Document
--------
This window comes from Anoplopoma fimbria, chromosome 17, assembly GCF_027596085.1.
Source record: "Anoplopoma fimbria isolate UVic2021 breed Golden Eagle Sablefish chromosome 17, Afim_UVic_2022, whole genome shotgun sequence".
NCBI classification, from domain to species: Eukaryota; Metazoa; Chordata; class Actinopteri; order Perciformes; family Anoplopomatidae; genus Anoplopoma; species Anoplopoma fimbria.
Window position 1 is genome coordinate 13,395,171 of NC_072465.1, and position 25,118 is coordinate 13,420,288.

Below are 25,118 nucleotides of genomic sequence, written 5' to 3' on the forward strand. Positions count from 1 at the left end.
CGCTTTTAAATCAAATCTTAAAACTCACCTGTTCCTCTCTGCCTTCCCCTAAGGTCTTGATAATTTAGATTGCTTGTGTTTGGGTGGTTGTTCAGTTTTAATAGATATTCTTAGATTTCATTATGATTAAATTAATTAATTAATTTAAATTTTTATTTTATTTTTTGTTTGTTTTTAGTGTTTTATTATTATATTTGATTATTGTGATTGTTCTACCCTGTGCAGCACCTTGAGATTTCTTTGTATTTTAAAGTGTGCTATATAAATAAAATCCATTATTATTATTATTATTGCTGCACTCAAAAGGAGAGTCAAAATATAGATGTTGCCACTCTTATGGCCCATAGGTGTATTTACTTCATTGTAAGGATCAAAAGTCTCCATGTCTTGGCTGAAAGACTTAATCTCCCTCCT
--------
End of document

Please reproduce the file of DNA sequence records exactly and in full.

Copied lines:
This window comes from Anoplopoma fimbria, chromosome 17, assembly GCF_027596085.1.
Source record: "Anoplopoma fimbria isolate UVic2021 breed Golden Eagle Sablefish chromosome 17, Afim_UVic_2022, whole genome shotgun sequence".
NCBI classification, from domain to species: Eukaryota; Metazoa; Chordata; class Actinopteri; order Perciformes; family Anoplopomatidae; genus Anoplopoma; species Anoplopoma fimbria.
Window position 1 is genome coordinate 13,395,171 of NC_072465.1, and position 25,118 is coordinate 13,420,288.

Below are 25,118 nucleotides of genomic sequence, written 5' to 3' on the forward strand. Positions count from 1 at the left end.
CGCTTTTAAATCAAATCTTAAAACTCACCTGTTCCTCTCTGCCTTCCCCTAAGGTCTTGATAATTTAGATTGCTTGTGTTTGGGTGGTTGTTCAGTTTTAATAGATATTCTTAGATTTCATTATGATTAAATTAATTAATTAATTTAAATTTTTATTTTATTTTTTGTTTGTTTTTAGTGTTTTATTATTATATTTGATTATTGTGATTGTTCTACCCTGTGCAGCACCTTGAGATTTCTTTGTATTTTAAAGTGTGCTATATAAATAAAATCCATTATTATTATTATTATTGCTGCACTCAAAAGGAGAGTCAAAATATAGATGTTGCCACTCTTATGGCCCATAGGTGTATTTACTTCATTGTAAGGATCAAAAGTCTCCATGTCTTGGCTGAAAGACTTAATCTCCCTCCT